A View From The Mountain

 

Last week, my family took a vacation to a cabin high in the mountains.  We had an amazing time enjoying the sounds of the birds chirping in the mornings, the twinkling lights from cabins scattered across the mountains, the crisp and clean smell of pine-scented air, and the panoramic views from our mountain perch.

Besides all of the family connection time, I also really treasured the opportunity to sit quietly on a rocking chair with a cup of steaming coffee, cocooned in a warm blanket, and with my Bible in my lap.

They were simple times of quiet reflection — just pondering the passages I was reading, listening to what God was speaking to my heart that day, and basking in the warmth of the sun and His love.

The following Scripture is the main passage I kept reading during my devotional time last week:

Isaiah 57:15

15 For thus says the High and Lofty One
Who inhabits eternity, whose name is Holy:
“I dwell in the high and holy place,
With him who has a contrite and humble spirit,
To revive the spirit of the humble,
And to revive the heart of the contrite ones.

There I sat, viewing mountain peaks and reading about God’s “high and holy place.”  I began to cross-reference other passages.  I read the passages when the Israelites were camped at the base of Mount Sinai.  Joshua and Moses were the only ones to climb that mountain into God’s Presence.  The rest of the Israelites were too terrified.

Sometimes, it’s easy to be like the Israelites — to look at God’s holiness and to turn or hide in shame and to think that such an invitation is only for the “Moses’s” or “Joshuas” that we admire.  The truth is that each of us are invited through Jesus to enjoy the “mountain” of His high and holy Presence.

Gazing out over the distant mountain peaks, I could hear the quiet invitation from God…  He was inviting me to go “higher” with Him — to enter deeper into His holy Presence and His love.  He was telling me that there is “higher” or “deeper” to go with Him.

Ascending the mountain also represented an invitation to let go of the things that weigh me down and hold me back.

God’s Presence is pure righteousness.  As I enter “higher” with Him, I, at the same time, am asked to become more like Him and more like the person whom I was ultimately created to be.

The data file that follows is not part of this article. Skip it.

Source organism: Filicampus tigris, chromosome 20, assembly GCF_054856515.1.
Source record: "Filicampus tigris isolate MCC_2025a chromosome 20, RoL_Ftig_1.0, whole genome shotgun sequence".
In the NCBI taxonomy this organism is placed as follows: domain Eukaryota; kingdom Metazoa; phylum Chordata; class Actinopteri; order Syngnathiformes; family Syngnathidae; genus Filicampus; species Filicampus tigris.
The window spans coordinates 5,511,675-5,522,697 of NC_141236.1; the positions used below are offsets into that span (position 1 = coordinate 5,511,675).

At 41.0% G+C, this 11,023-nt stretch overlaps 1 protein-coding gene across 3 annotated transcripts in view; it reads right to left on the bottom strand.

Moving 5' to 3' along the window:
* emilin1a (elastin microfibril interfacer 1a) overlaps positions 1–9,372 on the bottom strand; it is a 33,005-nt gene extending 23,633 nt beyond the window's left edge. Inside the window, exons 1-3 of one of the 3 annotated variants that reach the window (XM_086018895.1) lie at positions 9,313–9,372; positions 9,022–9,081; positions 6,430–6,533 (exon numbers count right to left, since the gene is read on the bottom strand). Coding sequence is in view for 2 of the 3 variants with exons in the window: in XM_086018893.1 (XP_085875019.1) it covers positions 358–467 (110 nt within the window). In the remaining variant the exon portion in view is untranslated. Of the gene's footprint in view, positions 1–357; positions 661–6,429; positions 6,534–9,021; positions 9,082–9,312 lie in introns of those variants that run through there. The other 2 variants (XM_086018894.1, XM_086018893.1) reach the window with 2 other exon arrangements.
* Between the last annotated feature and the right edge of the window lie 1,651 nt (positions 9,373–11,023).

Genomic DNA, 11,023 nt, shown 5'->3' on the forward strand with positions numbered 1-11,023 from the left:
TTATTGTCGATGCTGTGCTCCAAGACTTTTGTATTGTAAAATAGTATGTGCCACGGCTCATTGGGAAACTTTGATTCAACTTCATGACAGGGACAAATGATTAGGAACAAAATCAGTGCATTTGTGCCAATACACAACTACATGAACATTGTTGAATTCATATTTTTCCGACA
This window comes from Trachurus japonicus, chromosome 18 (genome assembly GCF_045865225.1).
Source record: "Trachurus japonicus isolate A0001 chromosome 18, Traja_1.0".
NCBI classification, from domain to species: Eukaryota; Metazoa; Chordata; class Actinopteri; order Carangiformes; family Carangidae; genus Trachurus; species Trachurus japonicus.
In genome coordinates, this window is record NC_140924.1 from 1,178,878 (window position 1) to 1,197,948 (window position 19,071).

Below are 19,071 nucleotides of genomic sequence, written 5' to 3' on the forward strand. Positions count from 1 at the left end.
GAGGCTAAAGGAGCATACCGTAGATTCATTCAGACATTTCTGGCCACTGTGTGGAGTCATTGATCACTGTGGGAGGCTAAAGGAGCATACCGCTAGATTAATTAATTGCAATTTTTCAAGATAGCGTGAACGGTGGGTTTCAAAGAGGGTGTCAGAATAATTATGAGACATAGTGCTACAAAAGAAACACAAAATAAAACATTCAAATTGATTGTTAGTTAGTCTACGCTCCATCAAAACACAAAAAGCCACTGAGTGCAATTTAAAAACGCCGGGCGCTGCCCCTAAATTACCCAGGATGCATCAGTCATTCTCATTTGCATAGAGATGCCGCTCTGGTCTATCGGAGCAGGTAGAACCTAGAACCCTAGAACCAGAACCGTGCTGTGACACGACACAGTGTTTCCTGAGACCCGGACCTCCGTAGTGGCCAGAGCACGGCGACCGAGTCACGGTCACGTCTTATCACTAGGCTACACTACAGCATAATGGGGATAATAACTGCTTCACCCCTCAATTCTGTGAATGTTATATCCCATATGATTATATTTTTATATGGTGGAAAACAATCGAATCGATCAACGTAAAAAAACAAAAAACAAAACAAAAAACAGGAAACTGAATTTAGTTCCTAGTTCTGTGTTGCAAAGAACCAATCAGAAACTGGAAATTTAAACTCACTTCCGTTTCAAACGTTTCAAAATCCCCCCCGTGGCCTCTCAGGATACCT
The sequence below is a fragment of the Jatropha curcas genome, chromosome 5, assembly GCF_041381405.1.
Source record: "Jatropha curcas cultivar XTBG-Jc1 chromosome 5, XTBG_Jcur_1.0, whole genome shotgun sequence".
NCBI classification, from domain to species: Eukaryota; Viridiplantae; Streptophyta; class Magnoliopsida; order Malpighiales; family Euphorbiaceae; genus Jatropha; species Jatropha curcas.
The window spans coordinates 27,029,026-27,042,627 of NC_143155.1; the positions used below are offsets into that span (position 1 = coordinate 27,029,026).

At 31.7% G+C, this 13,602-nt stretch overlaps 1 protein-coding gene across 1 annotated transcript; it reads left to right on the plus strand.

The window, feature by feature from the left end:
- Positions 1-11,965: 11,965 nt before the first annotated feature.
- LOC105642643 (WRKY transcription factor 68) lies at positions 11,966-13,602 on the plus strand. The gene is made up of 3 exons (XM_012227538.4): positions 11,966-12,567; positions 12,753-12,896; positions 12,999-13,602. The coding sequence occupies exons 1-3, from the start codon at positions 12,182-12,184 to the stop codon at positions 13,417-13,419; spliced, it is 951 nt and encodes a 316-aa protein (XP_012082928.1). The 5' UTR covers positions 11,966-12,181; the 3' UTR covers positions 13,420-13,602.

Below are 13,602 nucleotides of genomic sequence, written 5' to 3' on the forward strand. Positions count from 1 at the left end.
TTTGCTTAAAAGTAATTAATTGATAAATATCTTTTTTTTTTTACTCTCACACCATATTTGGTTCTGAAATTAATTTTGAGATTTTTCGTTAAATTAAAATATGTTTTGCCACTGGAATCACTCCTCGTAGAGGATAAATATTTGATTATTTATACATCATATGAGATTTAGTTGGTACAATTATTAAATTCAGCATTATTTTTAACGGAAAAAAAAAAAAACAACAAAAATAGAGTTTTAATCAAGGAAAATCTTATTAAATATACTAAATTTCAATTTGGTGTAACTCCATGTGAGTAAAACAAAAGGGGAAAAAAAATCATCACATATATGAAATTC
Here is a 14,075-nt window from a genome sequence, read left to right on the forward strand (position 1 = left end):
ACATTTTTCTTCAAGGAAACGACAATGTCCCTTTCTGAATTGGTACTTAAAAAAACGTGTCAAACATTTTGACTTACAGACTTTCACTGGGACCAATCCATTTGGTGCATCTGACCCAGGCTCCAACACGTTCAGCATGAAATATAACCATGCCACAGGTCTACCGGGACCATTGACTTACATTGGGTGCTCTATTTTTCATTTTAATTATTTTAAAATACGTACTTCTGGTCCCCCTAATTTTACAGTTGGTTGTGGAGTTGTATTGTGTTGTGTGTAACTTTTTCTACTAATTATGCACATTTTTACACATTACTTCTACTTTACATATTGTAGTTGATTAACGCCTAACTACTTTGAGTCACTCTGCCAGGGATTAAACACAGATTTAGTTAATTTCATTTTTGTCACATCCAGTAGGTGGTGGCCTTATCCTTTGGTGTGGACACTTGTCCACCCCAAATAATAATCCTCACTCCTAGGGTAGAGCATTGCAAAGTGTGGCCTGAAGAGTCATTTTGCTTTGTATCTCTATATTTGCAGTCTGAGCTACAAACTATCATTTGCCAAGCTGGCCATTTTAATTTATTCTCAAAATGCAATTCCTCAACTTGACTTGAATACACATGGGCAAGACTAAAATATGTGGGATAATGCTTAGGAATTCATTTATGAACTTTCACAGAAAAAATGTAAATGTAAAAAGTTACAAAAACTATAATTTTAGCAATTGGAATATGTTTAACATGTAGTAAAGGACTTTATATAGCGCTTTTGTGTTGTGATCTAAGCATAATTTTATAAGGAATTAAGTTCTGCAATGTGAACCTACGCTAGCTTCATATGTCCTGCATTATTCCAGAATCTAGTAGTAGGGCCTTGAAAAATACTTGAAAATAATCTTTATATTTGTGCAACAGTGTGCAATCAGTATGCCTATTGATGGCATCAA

Worship is the outflow of being in His Presence — His holy mountain.  Holiness was required to enter His holy mountain.  We need to allow God to purify us.  It’s a pure heart that shall see God.  At the heart of holiness is humility, and at the heart of worship is holiness.

Advertisements

Why A Baby?

baby damian

(FreeImages.com/Marco Ojeda)

My thoughts this season have frequently gathered at the sight of the baby, lying innocently and quietly in a manger.

I have contemplated the meaning behind why the Son of God came as a baby and not as a ruling prince in the prime of his life.

Why a baby?

What was God trying to teach us in coming as a baby?

I allude to some of what I was thinking on this subject in a previous blog post (https://graceinthemoment.wordpress.com/2017/12/11/just-a-baby/).

As I pondered the meaning of a baby, something so simple but so profound struck me.

God taught us first to worship before He taught us to serve or to work in His Kingdom.

The angels, announcing the Savior’s birth, appeared to simple shepherds who were quietly watching over their flocks.  The shepherds immediately ran to find the baby and fell at His feet to worship Him.

Mary, the mother of Jesus, immediately sings a song of worship when she hears of His coming!

Elizabeth, Mary’s cousin, immediately sings a song of worship when Mary visits, pregnant with the Son of God.

Simeon and Anna were two elderly people who daily visited the temple, waiting the birth and appearance of the Messiah.  When they see Him in Mary’s arms, they immediately recognize Jesus for Who He is and begin to praise God.

Wise-men from the East travel far to present precious and valuable gifts to the baby Jesus and to worship Him.

The Son of God’s arrival was announced by a Heavenly Host, praising God!  His birth resulted in worship.

The work part of His ministry would come later.

God knew that man would always be tempted to first seek a ministry or work before seeking to worship.  Why?

Because, it’s tempting to look to a ministry or work to find our meaning or to make us feel important, but authentic worship requires vulnerability and humility.

Instead, God is looking for worshipers and seems to indicate that worship is always the prerequisite to true kingdom-work.  In fact, worship and service are like threads woven together, and the third strand is always love in the center.

In fact, worship and service are like threads woven together, and the third strand is always love in the center.

In the hustle and bustle of the holidays, let’s not overlook the most important part:

“Glory to God in the highest, and on earth, peace and good will to men!”

Just a Baby…

Nexus,hand,human,body

(FreeImages.com/Miguel Ugalde)

The background of our story:

Dusty roads; the rhythmic marching of a legion of soldiers; the poor and the infirmed begging for food; the elaborate robes and prayers of the temple priests; the bleating and smells of many animals; the jostle and bustle of the crowds; tables overflowing with dates, fish, and breads in the market-place; the din of merchants and customers haggling over prices; the wail of a child looking for its mother in the press of the crowd…

It was a world where you grew up fast, married young, worked hard, feared the oppressive rule of the Romans and the religious leaders, and feared the numerous diseases that could easily bring death to any family member at any time.